Like Watterson said, "It was the last of the 'enjoy the ride' strips." It was about the distinct personalties that lived in the swamp. The punchline was there -- but it wasn't always a joke. It could be an ironic comment or a subtle jab. A lot of fun to read and look at.

CF. There's a lot of talk about a new 'paper-less future' and 'new digital reading habits', do you think this will affect cartooning, at some point.

ML: It will increase the markets. Hard to beat the portability of paper, and the fact it doesn't need batteries, WiFi, etc. The mere fact there are 6 volumes of hardcover Jack Cole Plastic Man stories tells me that there is an appreciative market for high-end books. There will be a new volume of Gasoline Alley dailies in June as well. What worries me is that there is not tolerance for new comic strip features that don't catch on quickly. And cutting edge humor, like Ted Rall or Aaron McGruder, gets labelled as troublesome by editors. We can only hope that the editor-less Internet will continue in the West.

I remember talking about cartoons at length with fellow cartoonist Nick Downes. He lives near me in Brooklyn, NY. It was a typical cartoonist bitch session: the markets are shrinking, harder to make a living, etc. And at the end we both sighed, and he pointed out, "Oh, well. Everyone loves cartoons." And it's true. Everyone still has cartoons in their cubicles, on the fridges. People will cut them out of papers and magazines and they become part of the family. That hasn't changed. As long as the love is there, the market - electronic, paper, whatever - will endure.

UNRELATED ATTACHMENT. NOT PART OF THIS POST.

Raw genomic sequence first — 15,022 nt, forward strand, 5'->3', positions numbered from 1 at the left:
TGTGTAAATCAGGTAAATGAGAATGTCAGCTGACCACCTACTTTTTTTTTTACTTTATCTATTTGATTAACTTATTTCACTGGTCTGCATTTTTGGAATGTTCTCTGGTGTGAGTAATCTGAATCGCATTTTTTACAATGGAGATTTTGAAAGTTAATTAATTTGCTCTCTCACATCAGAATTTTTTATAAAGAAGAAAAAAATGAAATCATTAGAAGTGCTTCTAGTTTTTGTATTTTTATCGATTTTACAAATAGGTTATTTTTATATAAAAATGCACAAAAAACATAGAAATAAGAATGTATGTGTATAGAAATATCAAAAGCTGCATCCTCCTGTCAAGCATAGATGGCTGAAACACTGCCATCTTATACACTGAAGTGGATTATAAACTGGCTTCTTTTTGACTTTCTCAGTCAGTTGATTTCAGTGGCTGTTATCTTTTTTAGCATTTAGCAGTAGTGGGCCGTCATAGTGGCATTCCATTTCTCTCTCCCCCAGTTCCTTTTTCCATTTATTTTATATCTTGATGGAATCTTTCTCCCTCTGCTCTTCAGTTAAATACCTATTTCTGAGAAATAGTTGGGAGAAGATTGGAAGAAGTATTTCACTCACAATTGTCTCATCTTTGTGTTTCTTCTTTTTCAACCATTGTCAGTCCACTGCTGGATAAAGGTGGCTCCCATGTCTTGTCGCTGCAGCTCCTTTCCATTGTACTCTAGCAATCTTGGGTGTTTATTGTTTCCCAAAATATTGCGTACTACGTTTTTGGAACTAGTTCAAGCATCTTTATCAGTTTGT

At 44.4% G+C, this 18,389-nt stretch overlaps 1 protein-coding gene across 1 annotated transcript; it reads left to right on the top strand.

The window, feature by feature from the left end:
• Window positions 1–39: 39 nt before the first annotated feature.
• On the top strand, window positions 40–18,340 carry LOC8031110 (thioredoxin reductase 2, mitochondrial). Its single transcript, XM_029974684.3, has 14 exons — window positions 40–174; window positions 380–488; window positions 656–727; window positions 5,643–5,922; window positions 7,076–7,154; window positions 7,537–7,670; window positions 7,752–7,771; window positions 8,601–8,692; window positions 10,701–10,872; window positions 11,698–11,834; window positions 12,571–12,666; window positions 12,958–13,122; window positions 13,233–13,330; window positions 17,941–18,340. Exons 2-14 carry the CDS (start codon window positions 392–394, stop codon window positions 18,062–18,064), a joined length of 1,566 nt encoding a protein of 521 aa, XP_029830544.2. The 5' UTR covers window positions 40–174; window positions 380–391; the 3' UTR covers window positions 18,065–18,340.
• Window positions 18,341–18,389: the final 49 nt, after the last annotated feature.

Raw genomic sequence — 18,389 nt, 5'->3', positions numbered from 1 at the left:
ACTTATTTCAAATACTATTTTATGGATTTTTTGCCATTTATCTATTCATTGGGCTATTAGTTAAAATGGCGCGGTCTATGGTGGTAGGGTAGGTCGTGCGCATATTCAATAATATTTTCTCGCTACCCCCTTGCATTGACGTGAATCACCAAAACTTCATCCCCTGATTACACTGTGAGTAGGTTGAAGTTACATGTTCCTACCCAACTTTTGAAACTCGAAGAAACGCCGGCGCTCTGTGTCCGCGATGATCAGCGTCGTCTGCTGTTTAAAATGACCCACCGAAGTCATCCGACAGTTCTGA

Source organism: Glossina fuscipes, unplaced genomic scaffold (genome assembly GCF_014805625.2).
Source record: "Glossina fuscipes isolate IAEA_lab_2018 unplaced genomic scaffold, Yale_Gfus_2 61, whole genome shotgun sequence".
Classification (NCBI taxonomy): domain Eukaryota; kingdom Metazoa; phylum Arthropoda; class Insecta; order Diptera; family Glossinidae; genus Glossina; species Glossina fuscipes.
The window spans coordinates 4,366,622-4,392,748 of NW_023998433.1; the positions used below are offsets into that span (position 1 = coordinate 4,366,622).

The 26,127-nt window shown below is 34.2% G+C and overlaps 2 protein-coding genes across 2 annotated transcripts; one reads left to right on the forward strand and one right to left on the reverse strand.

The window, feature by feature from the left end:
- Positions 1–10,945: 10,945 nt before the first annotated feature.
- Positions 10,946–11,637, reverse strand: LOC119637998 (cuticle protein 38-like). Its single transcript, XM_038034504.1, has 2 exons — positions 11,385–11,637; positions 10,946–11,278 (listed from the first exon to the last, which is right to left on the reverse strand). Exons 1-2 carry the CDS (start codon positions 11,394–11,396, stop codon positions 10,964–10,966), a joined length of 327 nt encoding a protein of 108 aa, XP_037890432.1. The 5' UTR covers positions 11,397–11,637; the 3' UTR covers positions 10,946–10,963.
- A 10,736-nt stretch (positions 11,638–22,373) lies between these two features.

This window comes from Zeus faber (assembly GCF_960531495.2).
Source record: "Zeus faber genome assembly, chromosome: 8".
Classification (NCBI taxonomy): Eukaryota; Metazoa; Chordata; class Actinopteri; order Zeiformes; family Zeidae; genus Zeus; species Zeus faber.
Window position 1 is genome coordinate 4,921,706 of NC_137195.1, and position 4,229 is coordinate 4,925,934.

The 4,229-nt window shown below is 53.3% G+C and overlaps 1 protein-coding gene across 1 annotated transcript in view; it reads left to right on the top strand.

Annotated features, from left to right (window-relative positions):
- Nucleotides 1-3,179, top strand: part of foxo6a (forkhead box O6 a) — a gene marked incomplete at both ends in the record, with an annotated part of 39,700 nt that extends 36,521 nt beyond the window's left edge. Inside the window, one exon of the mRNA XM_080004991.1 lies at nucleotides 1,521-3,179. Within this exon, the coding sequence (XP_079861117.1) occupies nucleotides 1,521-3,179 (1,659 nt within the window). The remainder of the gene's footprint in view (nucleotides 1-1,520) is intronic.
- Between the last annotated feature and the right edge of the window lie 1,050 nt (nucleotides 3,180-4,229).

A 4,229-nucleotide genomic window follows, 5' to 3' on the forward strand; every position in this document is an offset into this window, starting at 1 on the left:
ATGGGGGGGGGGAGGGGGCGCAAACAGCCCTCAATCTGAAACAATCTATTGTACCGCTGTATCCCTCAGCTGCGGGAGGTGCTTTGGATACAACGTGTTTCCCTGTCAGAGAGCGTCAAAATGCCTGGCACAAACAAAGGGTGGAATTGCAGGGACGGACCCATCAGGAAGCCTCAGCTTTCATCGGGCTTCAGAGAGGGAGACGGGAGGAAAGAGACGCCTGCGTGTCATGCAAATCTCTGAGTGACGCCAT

CF. If you had the time, and you were helicoptered in to work on anything you chose, any publication, strip, panel, character,
book, show, what would you like to work on?

ML: It would interesting to tell stories in another medium, like television. There are shows that look like they would be challenging to write, like Battlestar Galactica (the new one) and Homicide:Life on the Streets. It would be interesting to get a group of talented people together and tell a series of stories. But, honestly, now that I've said that, I realize that a cartoonist is a solo effort. That's real comfy. Not having to coordinate schedules and egos with a lot of people to produce a final product is so damn attractive.

CF. Is there anything you'd rather be?

ML: Nothing occurs to me!

CF. Thank you for visiting with us.

ML: Thank you, cartoon fiend, you've been considerably less fiendish than Stephanie Piro told me you were!